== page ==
ISSN 1799-2591 Theory and Practice in Language Studies, Vol. 1, No. 8, pp. 1011-1014, August 2011 © 2011 ACADEMY PUBLISHER Manufactured in Finland. doi:10.4304/tpls.1.8.1011-1014
Religious Belief in Sonnet 55 of Shakespeare
English Department, Literature and Law School of Sichuan Agricultural University, Ya’an, Sichuan Province, China Email: firstname.lastname@example.org
English Department, Literature and Law School of Sichuan Agricultural University, Ya’an, Sichuan Province, China Email: email@example.com Abstract—In many poems of Renaissance, there is a dominant theme that poetry can overcome time and eternize a person with his virtues. As a Christian, some poems of Shakespeare reflect not only this theme, but also his religious belief. In Sonnet 55, Shakespeare praises the power of poetry over material world, shows the power of love to eternize a person, and hints a challenging belief to his contemporary theme that God is the actual source of eternal life. Index Terms—Shakespeare, sonnet 55, religious belief, time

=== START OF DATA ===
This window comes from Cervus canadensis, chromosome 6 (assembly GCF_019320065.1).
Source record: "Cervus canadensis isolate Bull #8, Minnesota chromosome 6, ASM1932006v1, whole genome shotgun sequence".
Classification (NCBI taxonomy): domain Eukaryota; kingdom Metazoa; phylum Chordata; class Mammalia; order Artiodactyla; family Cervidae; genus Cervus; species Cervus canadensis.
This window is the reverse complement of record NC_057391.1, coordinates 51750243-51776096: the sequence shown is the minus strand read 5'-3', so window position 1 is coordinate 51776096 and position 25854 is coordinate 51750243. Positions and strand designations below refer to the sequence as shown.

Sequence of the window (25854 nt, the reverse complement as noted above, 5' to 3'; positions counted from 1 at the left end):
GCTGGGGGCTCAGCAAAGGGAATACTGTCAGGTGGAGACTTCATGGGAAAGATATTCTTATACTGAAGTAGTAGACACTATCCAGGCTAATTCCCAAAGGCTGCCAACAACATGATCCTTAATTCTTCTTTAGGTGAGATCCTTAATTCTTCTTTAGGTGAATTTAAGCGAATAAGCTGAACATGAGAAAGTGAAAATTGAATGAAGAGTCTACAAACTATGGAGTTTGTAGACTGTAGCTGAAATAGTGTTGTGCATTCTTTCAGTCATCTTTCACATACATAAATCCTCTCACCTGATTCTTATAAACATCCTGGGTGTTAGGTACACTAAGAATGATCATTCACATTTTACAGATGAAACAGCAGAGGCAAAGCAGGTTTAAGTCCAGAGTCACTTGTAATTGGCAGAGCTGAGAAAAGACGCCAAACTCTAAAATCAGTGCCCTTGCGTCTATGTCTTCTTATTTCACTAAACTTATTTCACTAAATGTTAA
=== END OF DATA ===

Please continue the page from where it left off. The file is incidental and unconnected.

In Renaissance England, there is an opinion that poetry can immortalize a person with his virtues, whether the person praised, or the author. Many poems of great poets of this period reflect this theme, such as Sonnet 75 of Spenser, Sonnet 18 and 55 of Shakespeare, etc. With the same theme, different poets have different ways to show their opinions and their attitudes. Philip Martin, in his study of sonnets of Shakespeare and others, concludes three kinds of attitudes: first, most poets says man is immortal in his poem; second, Spenser steps ahead that “you are immortal in my poem, from which our love will reach out to enhance later lives”; third, Shakespeare goes further to say “you are immortal in my poem, and in yourself, and you will live in the poem, in yourself and in the eyes of later lovers.” (qtd. in Hammond, 1981, p. 71) Even in his own poems, the poet shows his different thoughts about the same theme. Some poets try to resolve it with the secular love. Tracing back to Petrarch, Maclean (1993) finds that lovers created by poet “cannot reconcile love for God with sexual longing for the women they love” (p. 639). The conflict between secular love and divine love is hard to resolve. Spenser refers to the Christian liturgy (Maclean, 1993, 639). Shakespeare may hint the love of God. When Shakespeare wrote sonnets, he tried to reconcile such conflict. He is a Christian. Even in the second line of Sonnet 1 he suggests there is a paradise: “That thereby beauty’s rose might never die” (Vendler, 1997, p. 46). Sonnet 18 and 55 of Shakespeare all discuss the theme of power of poetry, which overcomes time and eternize a person. As Rowse (1984) states, in Sonnet 18, that love will bring the immortality of his verse (p. 39), Shakespeare praises the virtues of a man, and claims he will have an eternal life in the poem. With last two lines, it seems that poet suggests the secular love can prolong the life of the person praised. It says: “So long as man can breathe, and eyes can see.” It means in the poem the fame of a person can last as long as human being. But it does not give an interesting answer: if he can live after human being? For at that time, people still believes in God and the eternal life. Among all immortalizing sonnets, Sonnet 55 is most confident in eternity for six “shall” verbs in it (Hammond, 1981, p. 72). It confirms the power of poetry over time, discusses in what way poetry outlive the material world, overcomes time, shows that secular love can make a man eternal, and hints that only with belief of God one can get a real eternal life. It reflects the religious belief of Shakespeare. There are 154 sonnets of Shakespeare. The sonnets published in 1609 are most important works with attention next to Hamlet. From the first critic, George Chalmers, to present critics, Auden, etc. those sonnets receive high praises throughout the English literary history. Many critics...
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